- Neelys Landing man shot, killed by highway patrol trooper after traffic stop (05/01/16)43
- Cape student sues, accuses school officials of slamming her to ground multiple times (04/28/16)49
- Missouri House votes to allow concealed weapons without permits (04/28/16)8
- River Ridge Winery changes hands (05/02/16)
- Police report filed, but no charges in incident at Cape Central (04/29/16)40
- 2016 All-Missourian Boys Basketball (04/29/16)
- Statement: Man says cops’ good work drove him to grow his own marijuana (05/01/16)1
- Bob Evans restaurant in Cape Girardeau among chain's 21 closings (04/26/16)9
- Senator introduces bill for I-57 that would connect Sikeston with Little Rock (04/28/16)4
- Hopper Road to close for months during construction of Veterans Drive (04/27/16)9
Missouri auditor's race takes negative turn
JEFFERSON CITY, Mo. -- Like pumpkins before Halloween, October is ripe with negative politics in an election season. Yet something seems just a little peculiar about the criticism arising in the state auditor's race.
Put simply: The attacks just aren't the type of things people typically understand.
The candidates are bickering over bookkeeping methods, the qualifications of certified public accounts and the legal responsibilities of county auditors to check into the bank balances of some private individuals.
Perhaps it's because the candidates for the Nov. 7 election have remarkably similar resumes that the campaigns of Democratic Buchanan County Auditor Susan Montee and Republican Platte County Auditor Sandra Thomas have delved into such minutia for their attacks.
Perhaps it's also a good political science lesson of what happens when there is an open statewide office (when there is no incumbent vs. challenger). In this case, the state auditor's office is open because incumbent Democrat Claire McCaskill is instead running against Republican Sen. Jim Talent.
With an open seat, "you get better qualified candidates, better funded candidates and you also get lots of negative advertising," said political scientist Beth Miller, of the University of Missouri-Kansas City. "You're both qualified, so what do you do? You have to find very small things that might implicate the other candidate in some kind of shady deal or corrupt practices."
Of course, the campaigns don't promote the revelations as small things -- they're big deals.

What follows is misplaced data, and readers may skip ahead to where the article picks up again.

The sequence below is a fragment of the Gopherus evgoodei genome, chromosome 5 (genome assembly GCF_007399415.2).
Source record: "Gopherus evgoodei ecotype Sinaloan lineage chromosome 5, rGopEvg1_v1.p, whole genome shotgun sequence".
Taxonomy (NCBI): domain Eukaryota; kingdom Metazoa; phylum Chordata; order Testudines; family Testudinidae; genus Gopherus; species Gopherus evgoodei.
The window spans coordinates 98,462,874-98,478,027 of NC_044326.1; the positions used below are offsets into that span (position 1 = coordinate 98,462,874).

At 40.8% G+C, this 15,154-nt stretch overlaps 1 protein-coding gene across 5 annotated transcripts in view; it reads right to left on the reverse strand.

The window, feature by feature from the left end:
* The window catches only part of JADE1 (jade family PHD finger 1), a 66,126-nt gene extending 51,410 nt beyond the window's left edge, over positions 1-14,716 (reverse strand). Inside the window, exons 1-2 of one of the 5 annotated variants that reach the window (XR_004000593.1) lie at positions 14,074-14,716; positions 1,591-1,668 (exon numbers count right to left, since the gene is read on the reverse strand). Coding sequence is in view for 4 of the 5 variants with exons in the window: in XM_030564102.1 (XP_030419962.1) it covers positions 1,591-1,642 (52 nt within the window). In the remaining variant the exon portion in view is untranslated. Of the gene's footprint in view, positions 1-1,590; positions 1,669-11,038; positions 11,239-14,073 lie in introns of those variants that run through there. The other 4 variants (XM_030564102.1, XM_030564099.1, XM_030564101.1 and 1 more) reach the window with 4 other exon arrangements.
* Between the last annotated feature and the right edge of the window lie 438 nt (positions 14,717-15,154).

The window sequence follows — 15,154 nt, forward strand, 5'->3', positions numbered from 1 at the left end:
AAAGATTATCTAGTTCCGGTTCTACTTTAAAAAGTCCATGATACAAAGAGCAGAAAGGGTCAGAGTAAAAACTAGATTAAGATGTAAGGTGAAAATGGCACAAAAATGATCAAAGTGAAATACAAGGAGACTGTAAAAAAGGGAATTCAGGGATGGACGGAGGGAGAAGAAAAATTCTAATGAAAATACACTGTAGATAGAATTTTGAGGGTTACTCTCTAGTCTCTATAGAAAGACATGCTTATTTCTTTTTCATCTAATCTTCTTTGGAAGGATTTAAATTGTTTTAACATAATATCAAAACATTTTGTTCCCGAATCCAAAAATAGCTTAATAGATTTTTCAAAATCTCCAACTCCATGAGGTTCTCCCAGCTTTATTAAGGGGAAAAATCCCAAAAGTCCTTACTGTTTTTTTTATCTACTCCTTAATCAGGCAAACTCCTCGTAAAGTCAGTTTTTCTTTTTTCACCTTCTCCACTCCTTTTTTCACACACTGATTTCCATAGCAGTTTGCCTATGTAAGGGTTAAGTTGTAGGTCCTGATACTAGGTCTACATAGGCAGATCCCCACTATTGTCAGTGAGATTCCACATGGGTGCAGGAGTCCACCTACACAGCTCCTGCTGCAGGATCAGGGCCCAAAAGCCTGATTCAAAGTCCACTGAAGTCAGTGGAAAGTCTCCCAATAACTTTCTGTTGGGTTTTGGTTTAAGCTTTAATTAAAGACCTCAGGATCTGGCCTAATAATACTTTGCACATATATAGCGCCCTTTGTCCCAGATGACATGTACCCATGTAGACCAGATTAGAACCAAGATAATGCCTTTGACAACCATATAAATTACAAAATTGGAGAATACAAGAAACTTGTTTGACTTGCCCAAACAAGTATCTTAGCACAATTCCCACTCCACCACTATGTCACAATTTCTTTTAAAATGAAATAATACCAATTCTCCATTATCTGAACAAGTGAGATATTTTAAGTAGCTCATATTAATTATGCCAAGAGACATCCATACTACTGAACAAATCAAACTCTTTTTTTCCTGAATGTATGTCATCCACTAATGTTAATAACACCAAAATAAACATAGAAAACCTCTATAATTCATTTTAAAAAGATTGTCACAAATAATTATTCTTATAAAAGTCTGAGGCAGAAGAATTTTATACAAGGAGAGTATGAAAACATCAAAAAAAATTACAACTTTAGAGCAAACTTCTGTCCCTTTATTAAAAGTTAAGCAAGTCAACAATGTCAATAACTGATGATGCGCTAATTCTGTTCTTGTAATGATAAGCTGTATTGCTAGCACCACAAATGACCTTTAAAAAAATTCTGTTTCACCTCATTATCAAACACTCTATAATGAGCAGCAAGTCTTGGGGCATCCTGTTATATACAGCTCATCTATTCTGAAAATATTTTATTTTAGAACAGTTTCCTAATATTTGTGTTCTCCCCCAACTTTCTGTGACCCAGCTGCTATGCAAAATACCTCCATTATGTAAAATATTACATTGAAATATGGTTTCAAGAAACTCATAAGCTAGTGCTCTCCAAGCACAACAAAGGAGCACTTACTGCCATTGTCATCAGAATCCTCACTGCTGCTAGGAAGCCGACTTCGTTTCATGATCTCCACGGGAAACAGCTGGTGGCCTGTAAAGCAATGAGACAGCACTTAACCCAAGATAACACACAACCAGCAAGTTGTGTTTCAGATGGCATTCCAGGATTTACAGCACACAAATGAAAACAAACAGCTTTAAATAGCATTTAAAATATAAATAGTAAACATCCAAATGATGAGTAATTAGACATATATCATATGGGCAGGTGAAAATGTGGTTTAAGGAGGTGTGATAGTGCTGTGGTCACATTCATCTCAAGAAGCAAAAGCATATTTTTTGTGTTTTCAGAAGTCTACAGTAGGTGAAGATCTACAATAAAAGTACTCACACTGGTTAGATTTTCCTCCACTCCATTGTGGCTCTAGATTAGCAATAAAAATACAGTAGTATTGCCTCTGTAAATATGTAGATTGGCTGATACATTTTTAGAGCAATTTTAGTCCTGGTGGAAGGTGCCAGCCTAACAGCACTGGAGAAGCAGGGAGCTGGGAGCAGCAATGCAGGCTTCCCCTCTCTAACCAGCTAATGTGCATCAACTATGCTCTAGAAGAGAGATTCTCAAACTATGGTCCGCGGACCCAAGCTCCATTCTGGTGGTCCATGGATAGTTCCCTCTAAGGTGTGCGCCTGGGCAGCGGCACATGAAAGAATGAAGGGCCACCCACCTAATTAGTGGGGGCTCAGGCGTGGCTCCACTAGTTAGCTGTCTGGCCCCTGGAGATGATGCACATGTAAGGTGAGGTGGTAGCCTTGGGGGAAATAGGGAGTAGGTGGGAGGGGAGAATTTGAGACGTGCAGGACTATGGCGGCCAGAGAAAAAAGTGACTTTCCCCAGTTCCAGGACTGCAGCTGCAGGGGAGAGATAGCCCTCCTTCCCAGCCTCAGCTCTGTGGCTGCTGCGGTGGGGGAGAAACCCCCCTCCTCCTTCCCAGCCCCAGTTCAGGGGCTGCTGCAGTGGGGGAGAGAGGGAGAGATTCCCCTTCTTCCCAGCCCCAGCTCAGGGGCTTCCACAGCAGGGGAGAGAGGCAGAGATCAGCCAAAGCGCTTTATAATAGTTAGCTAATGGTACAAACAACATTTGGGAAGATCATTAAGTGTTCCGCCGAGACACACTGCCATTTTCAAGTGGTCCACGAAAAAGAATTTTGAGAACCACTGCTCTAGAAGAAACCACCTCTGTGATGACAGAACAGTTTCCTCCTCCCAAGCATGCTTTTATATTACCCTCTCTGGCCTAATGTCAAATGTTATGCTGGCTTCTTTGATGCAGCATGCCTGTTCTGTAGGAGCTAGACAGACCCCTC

Consider a four-day stretch last week in the state auditor's race.
On Day 1, Thomas called a Capitol news conference to claim Montee "continues to pass the buck" when it comes to auditing Buchanan County Public Administrator Bonnie Sue Lawson, who resigned in August after investigators seized items from her office. Investigators believed money had been improperly been taken out of some client accounts overseen by Lawson.
Thomas claims Montee should have audited the accounts. Montee claims state law allows her only to audit only the public dollars spent by the county's public administrator, not the private money of the individuals managed by the administrator.
"Anytime there is a problem like this, where money is walking out the door, the auditor has some responsibility," said Thomas, who provided documents showing she had looked at some of the public money spent on behalf of people by the Platte County public administrator.
But, Montee rebutted: "She can't audit the personal finances and the bank accounts of the individual wards of the court, and for her to suggest otherwise is unfounded and it's just misleading."
Later, Montee's campaign pointed to a 1979 legal opinion by then-Republican Attorney General John Ashcroft, who concluded county auditors lack the authority to audit the accounts of estates being managed by public administrators.
On Day 2, Montee turned the attacker. She declared Thomas "hypocritical" for proposing a constitutional amendment requiring state auditors to be certified public accounts. Although both Montee and Thomas are CPAs, Montee pointed to documents showing that while Thomas had passed the CPA test in 1990 she had not become a licensed CPA until August 2002 -- more than seven years after Thomas took office as a county auditor.
There was a brief cease-fire on Day 3, when there was plenty of other news occurring.
Then on Day 4, Montee's campaign cited unnamed sources while accusing Thomas of using an outside auditing firm to "ghostwrite" the financial reports that earned the Platte County auditor the Certificate of Achievement for Excellence in Financial Reporting.
Thomas has boasted often of the award, which is given to numerous financial officers annually. But "in the end, it's kind of like entering a baking contest with a cake by Martha Stewart and bragging when you win," said Montee campaign manager Sean Spence.
The accusation is "false and it's ridiculous," countered Thomas campaign consultant Jeff Roe, who insisted Thomas and her staff had prepared the financial reports themselves. Then Roe resurrected an accusation from weeks past, criticizing Montee for using a cash-basis accounting system.
"It's the equivalent of teaching her employees in the auditor's office to duck and cover when the Russians are going to drop the bomb," said Roe, not to be outdone by Spence's analogy.
Spence claims the Montee campaign has "more stuff" on Thomas than existed on the opponents of any of the 200 candidates with whom he has worked.
"We're not going to bring all of it out, but we'll bring a lot of it out" before Election Day, he said.
Roe laughs long and loudly at that assertion, then makes of his own against Montee: "She is a walk-in closet full of skeletons."
The campaigns, no doubt, are hoping that at least one of their negative assertions sticks with voters on Election Day.
But Miller, the political scientist, believes it's unlikely the winner of Missouri's auditor race will be determined by the candidates themselves. Of greater weight, she said, is which political party or ideological group is best at mobilizing its supporters.